A new report by McKinsey & Company has highlighted that firms are allocating up to 70% of their spending on procurement “to reach sustainability goals”. The consultancy noted that between 40% and 70% of a construction company’s total spending is allocated to procurement, with spending on higher-quality “best in class” procurement having the potential to save the firms over a tenth of their overall costs in the long run. The strategic era of procurement in construction reports notes that the role of procurement is also rapidly elevating in strategic importance. The construction industry is, directly and indirectly, impacting 25% of global carbon dioxide emissions mainly through the production processes of the ingoing materials and the energy efficiency of the structure through its lifecycle. McKinsey partner Erik Sjödin said: “The role of the CPO [chief procurement officer] in construction companies is at an inflection point. Those who act now will position themselves as attractive partners to leading developers in the future in making cost and sustainability trade-offs, identifying the most sustainable suppliers, and securing access to many sustainable materials and technologies that will be in short supply.” The report also highlights that procurement, as the main interface with the construction value chain, should be in the “driving seat” to reduce the carbon footprint of construction projects and meet corporate sustainability targets. However, Civil Engineering Contractors Association (CECA) chief executive Alasdair Reisner said that the main impact on the cost of project procurement comes from delays, rather than from sustainability considerations. “There are many drivers and costs to procurement but when we speak to our members we wouldn’t see sustainability as the overwhelming driver of cost,” he says. “Typically the overwhelming driver of cost is delay. Say a project is supposed to be built over a period of ‘X’ but things get eaked out, teams aren’t as efficient as they could be. “Sustainability is a substantive part of whether you are successful in winning a tender but it hasn’t come across as the number one cause of the cost of procurement at all.

“If You Are Spending 40% To 70% of Your Spend With Suppliers.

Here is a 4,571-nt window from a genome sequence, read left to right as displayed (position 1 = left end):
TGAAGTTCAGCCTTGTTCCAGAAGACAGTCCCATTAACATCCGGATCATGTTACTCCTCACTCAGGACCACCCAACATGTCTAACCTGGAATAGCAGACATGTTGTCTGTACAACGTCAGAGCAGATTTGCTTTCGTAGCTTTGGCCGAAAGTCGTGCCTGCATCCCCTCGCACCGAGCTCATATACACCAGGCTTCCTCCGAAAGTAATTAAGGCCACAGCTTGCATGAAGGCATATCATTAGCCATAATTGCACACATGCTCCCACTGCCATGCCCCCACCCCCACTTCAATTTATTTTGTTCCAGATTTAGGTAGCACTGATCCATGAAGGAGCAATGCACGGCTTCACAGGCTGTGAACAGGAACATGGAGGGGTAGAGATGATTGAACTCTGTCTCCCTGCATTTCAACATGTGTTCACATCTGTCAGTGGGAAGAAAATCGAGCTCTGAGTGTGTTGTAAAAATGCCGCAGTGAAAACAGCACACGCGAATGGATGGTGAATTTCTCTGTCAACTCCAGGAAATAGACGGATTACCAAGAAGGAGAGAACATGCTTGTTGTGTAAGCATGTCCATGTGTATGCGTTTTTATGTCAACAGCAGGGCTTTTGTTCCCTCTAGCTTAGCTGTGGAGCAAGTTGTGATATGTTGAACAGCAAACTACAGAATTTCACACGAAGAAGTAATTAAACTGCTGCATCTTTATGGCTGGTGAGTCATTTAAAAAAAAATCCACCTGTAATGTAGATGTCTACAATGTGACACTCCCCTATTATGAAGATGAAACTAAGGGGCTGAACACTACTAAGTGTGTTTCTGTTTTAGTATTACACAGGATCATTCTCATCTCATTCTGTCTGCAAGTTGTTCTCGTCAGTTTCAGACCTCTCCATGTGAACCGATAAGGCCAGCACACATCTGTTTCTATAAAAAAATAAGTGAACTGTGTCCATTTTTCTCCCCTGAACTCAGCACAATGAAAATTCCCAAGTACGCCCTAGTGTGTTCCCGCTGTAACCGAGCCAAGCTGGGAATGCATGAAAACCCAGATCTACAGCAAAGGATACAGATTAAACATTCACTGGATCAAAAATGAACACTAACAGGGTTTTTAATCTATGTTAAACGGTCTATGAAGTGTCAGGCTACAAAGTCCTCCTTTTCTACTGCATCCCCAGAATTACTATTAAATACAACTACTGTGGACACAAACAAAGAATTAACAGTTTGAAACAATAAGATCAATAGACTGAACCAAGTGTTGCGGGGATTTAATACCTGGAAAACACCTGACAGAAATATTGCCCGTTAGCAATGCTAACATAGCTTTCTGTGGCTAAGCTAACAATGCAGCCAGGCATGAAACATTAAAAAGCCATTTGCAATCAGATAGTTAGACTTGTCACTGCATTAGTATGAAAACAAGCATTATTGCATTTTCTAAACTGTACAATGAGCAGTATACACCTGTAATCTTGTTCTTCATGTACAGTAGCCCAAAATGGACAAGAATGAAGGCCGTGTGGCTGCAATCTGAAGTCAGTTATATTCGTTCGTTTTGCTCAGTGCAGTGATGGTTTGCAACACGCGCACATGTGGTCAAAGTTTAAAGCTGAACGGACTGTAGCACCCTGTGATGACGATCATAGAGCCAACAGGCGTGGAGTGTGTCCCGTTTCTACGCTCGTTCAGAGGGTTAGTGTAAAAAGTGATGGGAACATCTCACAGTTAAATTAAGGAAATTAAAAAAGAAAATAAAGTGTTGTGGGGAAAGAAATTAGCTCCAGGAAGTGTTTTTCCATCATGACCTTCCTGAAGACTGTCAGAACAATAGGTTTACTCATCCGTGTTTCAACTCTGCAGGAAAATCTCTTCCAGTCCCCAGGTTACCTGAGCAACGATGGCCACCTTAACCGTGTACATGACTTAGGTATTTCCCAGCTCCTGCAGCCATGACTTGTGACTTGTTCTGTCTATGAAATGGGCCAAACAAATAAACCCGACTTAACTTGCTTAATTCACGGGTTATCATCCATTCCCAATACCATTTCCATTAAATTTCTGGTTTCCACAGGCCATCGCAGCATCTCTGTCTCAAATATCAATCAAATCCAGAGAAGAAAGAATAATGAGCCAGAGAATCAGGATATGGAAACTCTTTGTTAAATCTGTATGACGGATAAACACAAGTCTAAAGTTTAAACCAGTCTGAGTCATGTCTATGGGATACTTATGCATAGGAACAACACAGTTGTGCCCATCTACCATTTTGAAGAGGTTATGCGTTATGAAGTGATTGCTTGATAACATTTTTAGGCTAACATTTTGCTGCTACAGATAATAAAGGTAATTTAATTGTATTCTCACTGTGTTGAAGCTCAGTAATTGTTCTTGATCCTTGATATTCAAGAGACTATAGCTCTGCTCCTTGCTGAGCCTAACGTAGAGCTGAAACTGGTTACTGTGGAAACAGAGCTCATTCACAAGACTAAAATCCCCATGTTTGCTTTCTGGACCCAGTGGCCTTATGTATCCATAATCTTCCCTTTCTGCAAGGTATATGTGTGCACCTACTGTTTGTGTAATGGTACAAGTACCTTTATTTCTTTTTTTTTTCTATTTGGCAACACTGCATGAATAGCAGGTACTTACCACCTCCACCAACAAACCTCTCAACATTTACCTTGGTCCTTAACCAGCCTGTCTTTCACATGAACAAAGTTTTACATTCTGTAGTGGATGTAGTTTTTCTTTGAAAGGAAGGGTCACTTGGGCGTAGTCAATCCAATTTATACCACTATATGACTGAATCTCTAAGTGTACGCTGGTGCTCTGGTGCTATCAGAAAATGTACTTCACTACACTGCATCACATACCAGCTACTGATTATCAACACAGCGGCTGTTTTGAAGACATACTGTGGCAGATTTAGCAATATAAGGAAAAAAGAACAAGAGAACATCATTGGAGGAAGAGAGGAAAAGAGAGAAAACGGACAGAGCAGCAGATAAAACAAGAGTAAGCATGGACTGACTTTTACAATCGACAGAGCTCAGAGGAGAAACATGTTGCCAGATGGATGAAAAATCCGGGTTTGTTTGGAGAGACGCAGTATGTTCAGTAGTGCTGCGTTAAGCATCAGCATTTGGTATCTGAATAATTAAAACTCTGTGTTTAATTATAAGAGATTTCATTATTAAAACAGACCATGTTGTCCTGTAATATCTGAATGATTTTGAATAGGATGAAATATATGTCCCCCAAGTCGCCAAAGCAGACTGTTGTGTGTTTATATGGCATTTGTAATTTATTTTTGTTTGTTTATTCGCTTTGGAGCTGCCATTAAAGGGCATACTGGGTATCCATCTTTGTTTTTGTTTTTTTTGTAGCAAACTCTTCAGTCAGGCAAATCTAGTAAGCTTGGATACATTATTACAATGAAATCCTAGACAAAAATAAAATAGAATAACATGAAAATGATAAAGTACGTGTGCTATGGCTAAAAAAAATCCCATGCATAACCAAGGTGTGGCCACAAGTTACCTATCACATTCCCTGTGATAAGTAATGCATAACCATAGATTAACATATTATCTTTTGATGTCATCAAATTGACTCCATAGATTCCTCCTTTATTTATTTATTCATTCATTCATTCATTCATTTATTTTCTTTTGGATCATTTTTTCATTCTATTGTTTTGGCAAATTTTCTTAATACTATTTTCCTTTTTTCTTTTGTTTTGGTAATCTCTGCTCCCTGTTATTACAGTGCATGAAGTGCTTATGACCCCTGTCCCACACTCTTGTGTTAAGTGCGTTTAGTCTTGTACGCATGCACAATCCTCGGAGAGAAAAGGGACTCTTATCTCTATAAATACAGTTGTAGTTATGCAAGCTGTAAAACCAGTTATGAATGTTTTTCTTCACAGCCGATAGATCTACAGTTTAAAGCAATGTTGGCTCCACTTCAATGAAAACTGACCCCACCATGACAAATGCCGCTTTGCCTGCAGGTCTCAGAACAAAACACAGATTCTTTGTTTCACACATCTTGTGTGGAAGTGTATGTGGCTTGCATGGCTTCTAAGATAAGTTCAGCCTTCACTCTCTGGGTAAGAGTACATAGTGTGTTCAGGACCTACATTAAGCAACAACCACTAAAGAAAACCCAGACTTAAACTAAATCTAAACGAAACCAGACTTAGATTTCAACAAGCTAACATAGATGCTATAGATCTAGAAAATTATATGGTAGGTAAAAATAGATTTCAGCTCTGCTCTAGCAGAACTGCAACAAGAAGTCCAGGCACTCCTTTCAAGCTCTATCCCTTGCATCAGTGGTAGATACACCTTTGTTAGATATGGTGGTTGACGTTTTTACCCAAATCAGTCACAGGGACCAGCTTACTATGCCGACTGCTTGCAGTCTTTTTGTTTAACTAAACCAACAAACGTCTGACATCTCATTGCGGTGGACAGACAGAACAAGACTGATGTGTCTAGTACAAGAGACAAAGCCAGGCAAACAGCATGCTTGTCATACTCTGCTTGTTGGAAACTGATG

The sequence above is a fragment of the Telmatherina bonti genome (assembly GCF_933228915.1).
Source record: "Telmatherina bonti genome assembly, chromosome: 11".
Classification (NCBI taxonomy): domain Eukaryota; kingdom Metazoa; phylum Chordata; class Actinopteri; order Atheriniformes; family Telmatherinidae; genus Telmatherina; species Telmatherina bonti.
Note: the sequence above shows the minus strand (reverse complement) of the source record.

you will use procurement to ensure that you are buying sustainable solutions.” Nonetheless, McKinsey predicts that the impact of sustainability on procurement is broader than cost. It said that procurement is expected to play a pivotal role in making cost and sustainability trade-offs, identifying the most sustainable suppliers and securing access to many sustainable materials and technologies that will be in short supply. The report notes that to effectively tackle those challenges will require new skill sets, data and insights, as well as new decision-making processes and involvement in the construction projects by the procurement professionals. It focused on three key areas: Talent and expertise – construction companies will need new expert roles focused on collecting reliable information, guiding and recommending trade-offs between alternative materials and technologies – tailored to each category and project – assessing design simplifications against impact on value and assessing risks/assessing unproven approaches Roles and mandates – new roles should not only be embedded in the procurement organisation but also integrated closely with engineering and design functions and project teams to drive recommendations or alternatives, optimise trade-offs between profitability and sustainability targets, as well as securing access to scarce materials (potentially recommending M&A opportunities) Data and market intelligence – procurement teams will need to collect and curate reliable information on the different existing alternatives. This should be built in partnership with suppliers but will require to build own databases, conduct research and even perform tests when needed. This needs to be complemented with new digital tools, such as dashboards (similar to those used to manage customer relationships) to collect, display and interpret data. Turner & Townsend sustainable procurement lead Andrew MacGregor: “This report sheds a welcome light on the often overlooked but critical role procurement plays in delivering better outcomes. “Procurement is really the thread that brings together the whole supply chain to work towards the same goals. This is critical to help drive decarbonisation and net zero targets where Scope 3 emissions have long been seen as too difficult to tackle. “Procurement has the potential to shift the needle on net zero but there needs to be a consistent focus on ensuring that procurement strategies work hand in hand with sustainability strategies. The key is to look holistically at the whole value chain, embedding the aims and values of the project at the earliest stages of the project’s lifecycle – that’s where procurement teams can bring their expertise to bear, driving not just environmental but also commercial outcomes.”